FIFA () is an international governing body of association football, beach football and futsal. It was founded in 1904 to oversee international competition among the national associations of Belgium, Denmark, France, Germany, the Netherlands, Spain, Sweden and Switzerland. Headquartered in Zürich, Switzerland, its membership now comprises 211 national associations; Russia was suspended in 2022. These national associations must each also be members of one of the six regional confederations into which the world is divided: Africa, Asia, Europe, North & Central America and the Caribbean, Oceania and South America. It outlines a number of objectives in the organizational Statutes, including growing association football internationally, providing efforts to ensure it is accessible to everyone, and advocating for integrity and fair play. It is responsible for the organization and promotion of association football's major international tournaments, notably the World Cup which commenced in 1930 and the Women's World Cup which commenced in 1991. Although FIFA does not solely set the laws of the game, that being the responsibility of the International Football Association Board of which FIFA is a member, it applies and enforces the rules across all FIFA competitions. All FIFA tournaments generate revenue from sponsorship; in 2018, FIFA had revenues of over US $4.6 billion, ending the 2015–2018 cycle with a net positive of US$1.2 billion, and had cash reserves of over US$2.7 billion.Reports by investigative journalists have linked FIFA leadership with corruption, bribery, and vote-rigging related to the election of FIFA president Sepp Blatter and the organization's decision to award the 2018 and 2022 World Cups to Russia and Qatar, respectively. These allegations led to the indictments of nine high-ranking FIFA officials and five corporate executives by the U.S. Department of Justice on charges including racketeering, wire fraud, and money laundering. On 27 May 2015, several of these officials were arrested by Swiss authorities, who were launching a simultaneous but separate criminal investigation into how the organization awarded the 2018 and 2022 World Cups.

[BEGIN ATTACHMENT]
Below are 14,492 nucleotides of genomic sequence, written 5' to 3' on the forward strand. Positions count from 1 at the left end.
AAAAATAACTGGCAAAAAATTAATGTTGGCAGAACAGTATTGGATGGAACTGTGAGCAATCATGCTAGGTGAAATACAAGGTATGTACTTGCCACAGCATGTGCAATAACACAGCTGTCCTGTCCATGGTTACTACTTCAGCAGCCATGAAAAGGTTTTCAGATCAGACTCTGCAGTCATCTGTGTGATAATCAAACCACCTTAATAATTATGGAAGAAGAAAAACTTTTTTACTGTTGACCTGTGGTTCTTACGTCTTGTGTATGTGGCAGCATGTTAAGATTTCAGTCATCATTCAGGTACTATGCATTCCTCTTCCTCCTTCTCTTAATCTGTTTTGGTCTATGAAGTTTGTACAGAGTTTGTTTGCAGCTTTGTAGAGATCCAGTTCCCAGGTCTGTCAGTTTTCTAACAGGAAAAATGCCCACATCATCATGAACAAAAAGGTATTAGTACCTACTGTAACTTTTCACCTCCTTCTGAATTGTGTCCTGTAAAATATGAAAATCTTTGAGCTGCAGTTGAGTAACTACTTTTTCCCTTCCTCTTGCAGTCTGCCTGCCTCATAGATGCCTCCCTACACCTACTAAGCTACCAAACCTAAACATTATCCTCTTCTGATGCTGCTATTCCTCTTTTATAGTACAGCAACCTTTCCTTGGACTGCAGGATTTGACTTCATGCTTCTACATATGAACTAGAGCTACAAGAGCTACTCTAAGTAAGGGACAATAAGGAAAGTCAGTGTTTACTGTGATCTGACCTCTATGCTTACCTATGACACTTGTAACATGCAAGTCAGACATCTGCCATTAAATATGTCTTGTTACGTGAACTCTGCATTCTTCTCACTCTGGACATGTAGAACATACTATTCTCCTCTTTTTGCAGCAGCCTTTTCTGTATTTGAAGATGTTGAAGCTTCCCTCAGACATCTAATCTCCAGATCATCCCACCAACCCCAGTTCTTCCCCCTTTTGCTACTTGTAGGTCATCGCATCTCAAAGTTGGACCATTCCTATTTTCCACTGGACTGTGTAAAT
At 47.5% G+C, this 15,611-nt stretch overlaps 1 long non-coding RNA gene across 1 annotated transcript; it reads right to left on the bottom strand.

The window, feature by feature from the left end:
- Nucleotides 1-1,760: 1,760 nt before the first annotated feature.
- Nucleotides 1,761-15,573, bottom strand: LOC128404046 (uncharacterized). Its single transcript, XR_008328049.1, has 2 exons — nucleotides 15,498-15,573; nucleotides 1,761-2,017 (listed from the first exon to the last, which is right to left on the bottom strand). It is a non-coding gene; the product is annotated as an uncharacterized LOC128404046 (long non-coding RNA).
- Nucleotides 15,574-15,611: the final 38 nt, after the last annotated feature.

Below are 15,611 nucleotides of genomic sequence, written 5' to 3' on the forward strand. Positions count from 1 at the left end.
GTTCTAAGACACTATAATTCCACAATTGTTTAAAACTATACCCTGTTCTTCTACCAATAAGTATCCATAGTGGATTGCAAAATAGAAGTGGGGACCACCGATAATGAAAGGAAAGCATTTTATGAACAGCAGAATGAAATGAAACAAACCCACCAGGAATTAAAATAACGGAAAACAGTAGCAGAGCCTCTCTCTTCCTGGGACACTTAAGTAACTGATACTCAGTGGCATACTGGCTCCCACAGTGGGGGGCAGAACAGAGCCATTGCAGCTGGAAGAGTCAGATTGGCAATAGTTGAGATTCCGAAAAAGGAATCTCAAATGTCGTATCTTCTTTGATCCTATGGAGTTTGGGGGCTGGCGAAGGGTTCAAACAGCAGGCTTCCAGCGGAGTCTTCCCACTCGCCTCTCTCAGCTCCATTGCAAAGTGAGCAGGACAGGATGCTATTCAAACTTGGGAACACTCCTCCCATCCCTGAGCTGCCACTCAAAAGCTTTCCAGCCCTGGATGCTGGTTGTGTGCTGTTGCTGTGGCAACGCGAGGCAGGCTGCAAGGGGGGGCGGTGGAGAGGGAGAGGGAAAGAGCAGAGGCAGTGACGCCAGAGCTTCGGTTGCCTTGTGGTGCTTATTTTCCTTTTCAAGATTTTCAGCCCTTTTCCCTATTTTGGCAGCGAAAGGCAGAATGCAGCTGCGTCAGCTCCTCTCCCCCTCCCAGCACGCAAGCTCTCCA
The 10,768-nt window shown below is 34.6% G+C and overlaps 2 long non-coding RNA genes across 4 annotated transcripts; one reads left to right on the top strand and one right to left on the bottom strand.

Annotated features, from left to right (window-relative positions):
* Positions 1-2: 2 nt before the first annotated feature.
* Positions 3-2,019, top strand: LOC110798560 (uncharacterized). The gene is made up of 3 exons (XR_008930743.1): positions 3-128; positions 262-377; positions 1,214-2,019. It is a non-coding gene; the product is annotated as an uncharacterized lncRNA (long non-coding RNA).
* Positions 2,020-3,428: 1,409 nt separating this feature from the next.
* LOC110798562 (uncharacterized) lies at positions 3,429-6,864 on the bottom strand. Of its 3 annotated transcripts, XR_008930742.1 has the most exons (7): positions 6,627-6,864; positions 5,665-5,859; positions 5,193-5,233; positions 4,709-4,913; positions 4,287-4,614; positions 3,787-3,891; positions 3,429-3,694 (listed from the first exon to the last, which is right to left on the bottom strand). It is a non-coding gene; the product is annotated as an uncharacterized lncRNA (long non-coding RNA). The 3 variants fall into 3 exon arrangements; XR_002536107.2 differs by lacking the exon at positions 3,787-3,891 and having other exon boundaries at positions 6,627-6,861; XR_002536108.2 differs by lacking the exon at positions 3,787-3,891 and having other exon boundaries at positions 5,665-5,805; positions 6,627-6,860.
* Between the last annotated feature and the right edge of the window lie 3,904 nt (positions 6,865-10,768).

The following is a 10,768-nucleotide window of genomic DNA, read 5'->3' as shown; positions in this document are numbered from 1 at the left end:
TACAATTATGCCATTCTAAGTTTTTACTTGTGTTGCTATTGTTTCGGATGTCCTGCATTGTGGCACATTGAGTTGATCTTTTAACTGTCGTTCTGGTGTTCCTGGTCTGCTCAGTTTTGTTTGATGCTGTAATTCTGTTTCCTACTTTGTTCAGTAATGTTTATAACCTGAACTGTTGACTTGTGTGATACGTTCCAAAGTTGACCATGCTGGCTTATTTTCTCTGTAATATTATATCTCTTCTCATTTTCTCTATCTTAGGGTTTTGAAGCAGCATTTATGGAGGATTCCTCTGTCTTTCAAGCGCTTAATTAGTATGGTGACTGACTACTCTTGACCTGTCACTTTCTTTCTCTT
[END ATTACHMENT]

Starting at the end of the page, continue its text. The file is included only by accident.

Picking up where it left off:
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FIFA (video game series)